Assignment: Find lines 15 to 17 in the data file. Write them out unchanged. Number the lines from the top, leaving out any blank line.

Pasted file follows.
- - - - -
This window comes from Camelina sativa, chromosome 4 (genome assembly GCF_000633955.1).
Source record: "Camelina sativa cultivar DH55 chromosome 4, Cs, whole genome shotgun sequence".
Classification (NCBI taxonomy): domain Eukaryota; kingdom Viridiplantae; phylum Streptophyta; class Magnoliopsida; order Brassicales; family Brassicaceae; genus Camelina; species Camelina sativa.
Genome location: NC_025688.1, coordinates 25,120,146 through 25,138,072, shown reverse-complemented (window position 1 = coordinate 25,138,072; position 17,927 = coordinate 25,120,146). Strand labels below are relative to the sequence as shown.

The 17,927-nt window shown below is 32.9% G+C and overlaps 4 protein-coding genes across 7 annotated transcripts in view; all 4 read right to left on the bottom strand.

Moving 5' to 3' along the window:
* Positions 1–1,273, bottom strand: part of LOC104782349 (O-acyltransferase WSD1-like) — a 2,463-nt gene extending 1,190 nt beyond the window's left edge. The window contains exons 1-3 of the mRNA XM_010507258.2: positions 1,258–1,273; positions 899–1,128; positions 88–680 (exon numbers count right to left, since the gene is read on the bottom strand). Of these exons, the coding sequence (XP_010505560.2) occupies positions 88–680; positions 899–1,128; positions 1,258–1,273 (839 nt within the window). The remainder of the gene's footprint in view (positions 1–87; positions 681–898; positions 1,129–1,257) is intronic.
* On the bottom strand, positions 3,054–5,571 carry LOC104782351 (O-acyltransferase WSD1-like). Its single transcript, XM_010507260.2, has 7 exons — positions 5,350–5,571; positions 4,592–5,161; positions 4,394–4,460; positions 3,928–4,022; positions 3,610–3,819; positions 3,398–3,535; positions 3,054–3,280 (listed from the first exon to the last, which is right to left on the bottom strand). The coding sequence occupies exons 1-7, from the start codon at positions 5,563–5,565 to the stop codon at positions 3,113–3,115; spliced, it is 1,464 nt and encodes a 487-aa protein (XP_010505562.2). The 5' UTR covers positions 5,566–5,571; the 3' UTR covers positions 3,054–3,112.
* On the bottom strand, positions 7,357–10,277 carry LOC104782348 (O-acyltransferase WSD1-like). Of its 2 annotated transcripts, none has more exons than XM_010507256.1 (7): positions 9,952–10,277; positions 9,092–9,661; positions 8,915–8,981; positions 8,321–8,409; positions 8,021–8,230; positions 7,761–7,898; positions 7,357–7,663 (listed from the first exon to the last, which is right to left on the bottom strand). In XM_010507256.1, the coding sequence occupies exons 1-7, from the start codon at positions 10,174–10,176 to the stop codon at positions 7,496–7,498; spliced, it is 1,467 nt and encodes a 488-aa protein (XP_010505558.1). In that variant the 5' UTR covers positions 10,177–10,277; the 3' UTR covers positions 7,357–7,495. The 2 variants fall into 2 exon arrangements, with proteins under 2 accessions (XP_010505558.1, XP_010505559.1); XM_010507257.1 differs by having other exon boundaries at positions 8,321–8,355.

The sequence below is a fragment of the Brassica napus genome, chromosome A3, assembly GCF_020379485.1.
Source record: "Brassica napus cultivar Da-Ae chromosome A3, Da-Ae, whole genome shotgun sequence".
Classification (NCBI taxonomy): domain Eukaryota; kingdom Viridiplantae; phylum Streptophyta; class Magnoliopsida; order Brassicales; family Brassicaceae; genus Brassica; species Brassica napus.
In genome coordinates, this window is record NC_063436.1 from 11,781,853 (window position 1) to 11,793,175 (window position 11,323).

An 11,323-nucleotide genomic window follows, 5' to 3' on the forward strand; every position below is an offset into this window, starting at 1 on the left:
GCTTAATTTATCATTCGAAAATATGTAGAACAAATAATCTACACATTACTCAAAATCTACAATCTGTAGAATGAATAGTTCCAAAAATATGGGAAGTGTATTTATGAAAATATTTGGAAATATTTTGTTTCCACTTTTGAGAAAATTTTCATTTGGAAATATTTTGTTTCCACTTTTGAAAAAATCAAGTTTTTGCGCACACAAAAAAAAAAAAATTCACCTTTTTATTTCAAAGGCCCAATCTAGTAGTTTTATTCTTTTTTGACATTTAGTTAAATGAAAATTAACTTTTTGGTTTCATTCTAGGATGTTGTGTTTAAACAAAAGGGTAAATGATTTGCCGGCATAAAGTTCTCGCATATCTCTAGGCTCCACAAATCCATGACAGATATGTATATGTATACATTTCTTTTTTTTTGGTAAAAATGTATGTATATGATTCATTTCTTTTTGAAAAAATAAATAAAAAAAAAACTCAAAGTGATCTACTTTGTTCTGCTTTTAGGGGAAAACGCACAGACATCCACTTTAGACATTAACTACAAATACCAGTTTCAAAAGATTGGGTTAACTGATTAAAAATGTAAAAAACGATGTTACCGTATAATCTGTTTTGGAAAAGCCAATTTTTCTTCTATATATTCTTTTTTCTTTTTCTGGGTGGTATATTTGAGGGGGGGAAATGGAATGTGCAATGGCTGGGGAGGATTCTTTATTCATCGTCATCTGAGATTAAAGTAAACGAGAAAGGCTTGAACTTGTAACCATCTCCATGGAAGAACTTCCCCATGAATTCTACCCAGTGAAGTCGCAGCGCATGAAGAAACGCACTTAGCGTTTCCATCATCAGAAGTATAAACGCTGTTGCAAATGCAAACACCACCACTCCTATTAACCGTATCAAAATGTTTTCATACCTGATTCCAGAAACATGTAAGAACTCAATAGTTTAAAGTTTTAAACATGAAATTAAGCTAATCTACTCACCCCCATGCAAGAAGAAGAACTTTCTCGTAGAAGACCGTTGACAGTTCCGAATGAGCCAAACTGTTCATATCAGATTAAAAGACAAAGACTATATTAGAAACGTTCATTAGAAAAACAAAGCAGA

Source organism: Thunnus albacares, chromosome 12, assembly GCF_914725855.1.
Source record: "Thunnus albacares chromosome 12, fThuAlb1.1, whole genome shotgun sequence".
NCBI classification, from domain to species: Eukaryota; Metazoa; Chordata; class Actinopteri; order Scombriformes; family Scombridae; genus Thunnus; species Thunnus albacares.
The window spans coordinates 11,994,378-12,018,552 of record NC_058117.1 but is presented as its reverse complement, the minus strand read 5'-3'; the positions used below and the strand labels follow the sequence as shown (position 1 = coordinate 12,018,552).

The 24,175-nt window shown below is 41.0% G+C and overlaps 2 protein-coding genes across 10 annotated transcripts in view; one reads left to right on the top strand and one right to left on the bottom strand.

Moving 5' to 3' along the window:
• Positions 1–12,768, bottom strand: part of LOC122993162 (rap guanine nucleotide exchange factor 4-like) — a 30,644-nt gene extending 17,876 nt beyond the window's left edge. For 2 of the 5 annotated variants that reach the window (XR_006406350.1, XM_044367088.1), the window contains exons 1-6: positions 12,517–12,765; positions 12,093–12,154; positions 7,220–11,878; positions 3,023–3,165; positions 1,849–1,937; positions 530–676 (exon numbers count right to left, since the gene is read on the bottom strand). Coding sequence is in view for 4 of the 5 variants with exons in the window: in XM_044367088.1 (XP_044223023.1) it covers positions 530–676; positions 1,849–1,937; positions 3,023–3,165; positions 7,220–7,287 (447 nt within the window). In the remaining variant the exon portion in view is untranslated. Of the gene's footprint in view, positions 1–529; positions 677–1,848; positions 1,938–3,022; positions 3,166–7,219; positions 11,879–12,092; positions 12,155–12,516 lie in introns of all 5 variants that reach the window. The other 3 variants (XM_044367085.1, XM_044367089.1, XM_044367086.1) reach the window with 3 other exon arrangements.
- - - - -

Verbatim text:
GCTTAATTTATCATTCGAAAATATGTAGAACAAATAATCTACACATTACTCAAAATCTACAATCTGTAGAATGAATAGTTCCAAAAATATGGGAAGTGTATTTATGAAAATATTTGGAAATATTTTGTTTCCACTTTTGAGAAAATTTTCATTTGGAAATATTTTGTTTCCACTTTTGAAAAAATCAAGTTTTTGCGCACACAAAAAAAAAAAAATTCACCTTTTTATTTCAAAGGCCCAATCTAGTAGTTTTATTCTTTTTTGACATTTAGTTAAATGAAAATTAACTTTTTGGTTTCATTCTAGGATGTTGTGTTTAAACAAAAGGGTAAATGATTTGCCGGCATAAAGTTCTCGCATATCTCTAGGCTCCACAAATCCATGACAGATATGTATATGTATACATTTCTTTTTTTTTGGTAAAAATGTATGTATATGATTCATTTCTTTTTGAAAAAATAAATAAAAAAAAAACTCAAAGTGATCTACTTTGTTCTGCTTTTAGGGGAAAACGCACAGACATCCACTTTAGACATTAACTACAAATACCAGTTTCAAAAGATTGGGTTAACTGATTAAAAATGTAAAAAACGATGTTACCGTATAATCTGTTTTGGAAAAGCCAATTTTTCTTCTATATATTCTTTTTTCTTTTTCTGGGTGGTATATTTGAGGGGGGGAAATGGAATGTGCAATGGCTGGGGAGGATTCTTTATTCATCGTCATCTGAGATTAAAGTAAACGAGAAAGGCTTGAACTTGTAACCATCTCCATGGAAGAACTTCCCCATGAATTCTACCCAGTGAAGTCGCAGCGCATGAAGAAACGCACTTAGCGTTTCCATCATCAGAAGTATAAACGCTGTTGCAAATGCAAACACCACCACTCCTATTAACCGTATCAAAATGTTTTCATACCTGATTCCAGAAACATGTAAGAACTCAATAGTTTAAAGTTTTAAACATGAAATTAAGCTAATCTACTCACCCCCATGCAAGAAGAAGAACTTTCTCGTAGAAGACCGTTGACAGTTCCGAATGAGCCAAACTGTTCATATCAGATTAAAAGACAAAGACTATATTAGAAACGTTCATTAGAAAAACAAAGCAGA

Source organism: Thunnus albacares, chromosome 12, assembly GCF_914725855.1.
Source record: "Thunnus albacares chromosome 12, fThuAlb1.1, whole genome shotgun sequence".